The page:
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                4.2.1  Scope of Standards Required   59      4.2.2  Accuracy of Position   60      4.3  Standards for Assigning Parcel Identifiers   63      4.3.1  Criteria for Designing a System of Identifiers   63      4.3.2  Control of New Parcel Numbers   65 5   Organizing Other Land-Parcel Records   66      5.1  Measuring User Requirements   67      5.1.1  Nature of Interests in Cadastral Information   67      5.1.2  Requirements for Land-Title Recording   69      5.1.3  Requirements for Real-Property Assessment   70      5.1.4  Requirements for Land-Use Planning and Regulation   74      5.1.5  Requirements for Public Works   75      5.1.6  Requirements for Public Health and Safety Functions   76      5.1.7  Requirements for Financial Management   76      5.2  Standardizing the Descriptions and Coding of Property Characteristics   77      5.2.1  Alternative for Classifying Land Parcels   77      5.2.2  Characteristics of the Land and Location   78      5.2.3  Characteristics of Structures   81      5.3  Procedures for Collection and Maintenance of Compatible Data   82      5.3.1  Typical Data Sources   83      5.3.2  Designing Data-Collection Forms   84      5.3.3  Designing Data-Collection Manuals   91      5.3.4  Editing and Auditing Cadastral Records   91      5.3.5  Data Maintenance   93      5.4  System Design and Development Procedures   93      5.4.1  System Planning   94      5.4.2  System Analysis   95      5.4.3  System Design   95      5.4.4  System Development and Implementation   96      5.5  Acquiring Computing Capabilities   97      5.6  Security and Confidentiality   99 6   The Evolving Land-Information Environment   100      6.1  Integration of Data through Spatial References   101      6.2  Application of Geographic-Information-System Concepts to Land Information   102      6.3  Exchanges of Data between Land-Information Systems   103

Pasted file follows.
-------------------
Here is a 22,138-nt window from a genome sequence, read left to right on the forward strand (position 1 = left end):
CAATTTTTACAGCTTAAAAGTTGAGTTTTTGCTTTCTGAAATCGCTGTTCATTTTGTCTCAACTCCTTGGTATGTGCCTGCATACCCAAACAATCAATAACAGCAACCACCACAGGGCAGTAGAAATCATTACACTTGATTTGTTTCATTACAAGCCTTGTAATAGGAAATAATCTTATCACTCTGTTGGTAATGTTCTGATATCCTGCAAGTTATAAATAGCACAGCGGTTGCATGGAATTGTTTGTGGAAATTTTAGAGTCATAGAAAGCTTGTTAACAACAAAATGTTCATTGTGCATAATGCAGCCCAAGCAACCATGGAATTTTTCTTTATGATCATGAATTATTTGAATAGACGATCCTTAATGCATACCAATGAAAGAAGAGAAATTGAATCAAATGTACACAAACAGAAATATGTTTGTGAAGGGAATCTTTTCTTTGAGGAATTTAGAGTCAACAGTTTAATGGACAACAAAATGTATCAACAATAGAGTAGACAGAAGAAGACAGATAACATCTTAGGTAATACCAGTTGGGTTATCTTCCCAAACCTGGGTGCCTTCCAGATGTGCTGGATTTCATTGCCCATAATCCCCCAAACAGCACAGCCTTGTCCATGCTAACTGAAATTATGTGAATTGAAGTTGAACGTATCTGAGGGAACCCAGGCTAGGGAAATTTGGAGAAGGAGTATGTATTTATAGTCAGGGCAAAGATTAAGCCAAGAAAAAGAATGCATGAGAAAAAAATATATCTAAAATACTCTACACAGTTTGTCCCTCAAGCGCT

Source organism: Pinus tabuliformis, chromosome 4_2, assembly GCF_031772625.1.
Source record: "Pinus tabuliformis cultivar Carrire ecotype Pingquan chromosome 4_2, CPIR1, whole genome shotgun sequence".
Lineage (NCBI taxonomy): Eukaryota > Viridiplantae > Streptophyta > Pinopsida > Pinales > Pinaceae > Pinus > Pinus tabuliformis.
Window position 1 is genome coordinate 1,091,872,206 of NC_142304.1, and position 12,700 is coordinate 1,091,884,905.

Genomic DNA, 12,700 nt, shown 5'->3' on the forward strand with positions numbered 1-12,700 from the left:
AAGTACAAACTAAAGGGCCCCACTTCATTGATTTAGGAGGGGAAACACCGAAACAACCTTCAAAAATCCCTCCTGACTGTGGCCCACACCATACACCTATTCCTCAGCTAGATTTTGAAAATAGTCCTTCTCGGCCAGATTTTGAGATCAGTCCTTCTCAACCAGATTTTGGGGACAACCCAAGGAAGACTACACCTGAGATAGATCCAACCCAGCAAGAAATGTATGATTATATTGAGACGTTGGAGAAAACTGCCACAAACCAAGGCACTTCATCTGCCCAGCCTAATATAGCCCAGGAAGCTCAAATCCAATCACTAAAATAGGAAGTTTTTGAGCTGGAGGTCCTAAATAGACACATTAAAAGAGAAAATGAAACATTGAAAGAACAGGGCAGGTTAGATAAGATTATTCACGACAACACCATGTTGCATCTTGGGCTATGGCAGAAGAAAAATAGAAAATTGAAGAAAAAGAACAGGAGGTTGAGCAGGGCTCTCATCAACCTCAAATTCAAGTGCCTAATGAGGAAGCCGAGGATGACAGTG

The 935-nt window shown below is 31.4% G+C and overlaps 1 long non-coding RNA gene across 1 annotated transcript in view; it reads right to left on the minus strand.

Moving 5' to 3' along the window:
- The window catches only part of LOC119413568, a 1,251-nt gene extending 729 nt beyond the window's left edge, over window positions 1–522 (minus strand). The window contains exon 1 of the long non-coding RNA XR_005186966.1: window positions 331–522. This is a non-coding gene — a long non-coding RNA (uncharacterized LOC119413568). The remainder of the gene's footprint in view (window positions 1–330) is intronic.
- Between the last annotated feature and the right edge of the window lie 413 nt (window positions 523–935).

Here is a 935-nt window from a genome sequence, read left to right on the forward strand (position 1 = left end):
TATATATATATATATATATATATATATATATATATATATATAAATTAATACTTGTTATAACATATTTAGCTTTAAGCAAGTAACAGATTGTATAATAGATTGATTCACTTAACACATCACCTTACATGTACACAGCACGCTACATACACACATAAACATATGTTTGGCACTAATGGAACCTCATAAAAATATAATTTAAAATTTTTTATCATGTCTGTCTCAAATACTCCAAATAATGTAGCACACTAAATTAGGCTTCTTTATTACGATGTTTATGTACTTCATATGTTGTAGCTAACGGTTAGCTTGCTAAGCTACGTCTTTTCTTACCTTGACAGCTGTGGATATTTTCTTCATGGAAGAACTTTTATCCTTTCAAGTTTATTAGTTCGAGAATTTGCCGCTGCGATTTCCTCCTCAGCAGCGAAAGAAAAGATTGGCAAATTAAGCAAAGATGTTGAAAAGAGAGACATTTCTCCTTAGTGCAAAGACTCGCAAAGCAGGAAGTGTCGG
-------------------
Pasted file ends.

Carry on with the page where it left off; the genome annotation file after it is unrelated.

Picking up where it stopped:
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           7   Organization and Budget for a Multipurpose Cadastre   106      7.1  Factors that Shape the Local Cadastral Record System   107      7.1.1  The Issue of Centralization: Operations versus Control   107      7.1.2  The Politics of Changing Local Systems   109      7.2  Potential Roles of Other Participants outside the Local Government   110      7.2.1  Intergovernmental Arrangements within the Region   110      7.2.2  Private Data Bases in the Locality   110      7.2.3  State Operating Agencies   112      7.2.4  State Coordinating Agencies   112      7.2.5  Federal Programs   113      7.3  Summary of Costs for Prototypical Counties   115      7.3.1  The Dimensions of Prototypical Counties   115      7.3.2  Summary of Cost Estimates for Prototypes   117      7.4  Personnel Resources for Management and Staffing   119      7.5  Financing the Development Costs   120      7.5.1  Real Estate Taxes   120      7.5.2  User Charges   121      7.5.3  Joint Venture with Large Private Data Users   122      7.5.4  State Matching Funds   122      7.5.5  Federal Matching Grants   123 8   Recommended Activities at the National Level   125      8.1  Clear Statements of Objectives Needed   126      8.2  Drafting and Promotion of Standards   127      8.3  Recognition of Standards by Federal Agencies   127      8.4  Organizing a Program of Federal Assistance   128 Appendix A   Laying the Technical Foundation for a Multipurpose Cadastre: Referrals and Case Studies   129      A.1  The Southeastern Wisconsin Region   133      A.2  DuPage County, Illinois   150      A.3  Jefferson County, Colorado   155      A.4  The Philadelphia Area   159 Appendix B   United States National Map Accuracy Standards   167     References   169

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Procedures and Standards for a Multipurpose Cadastre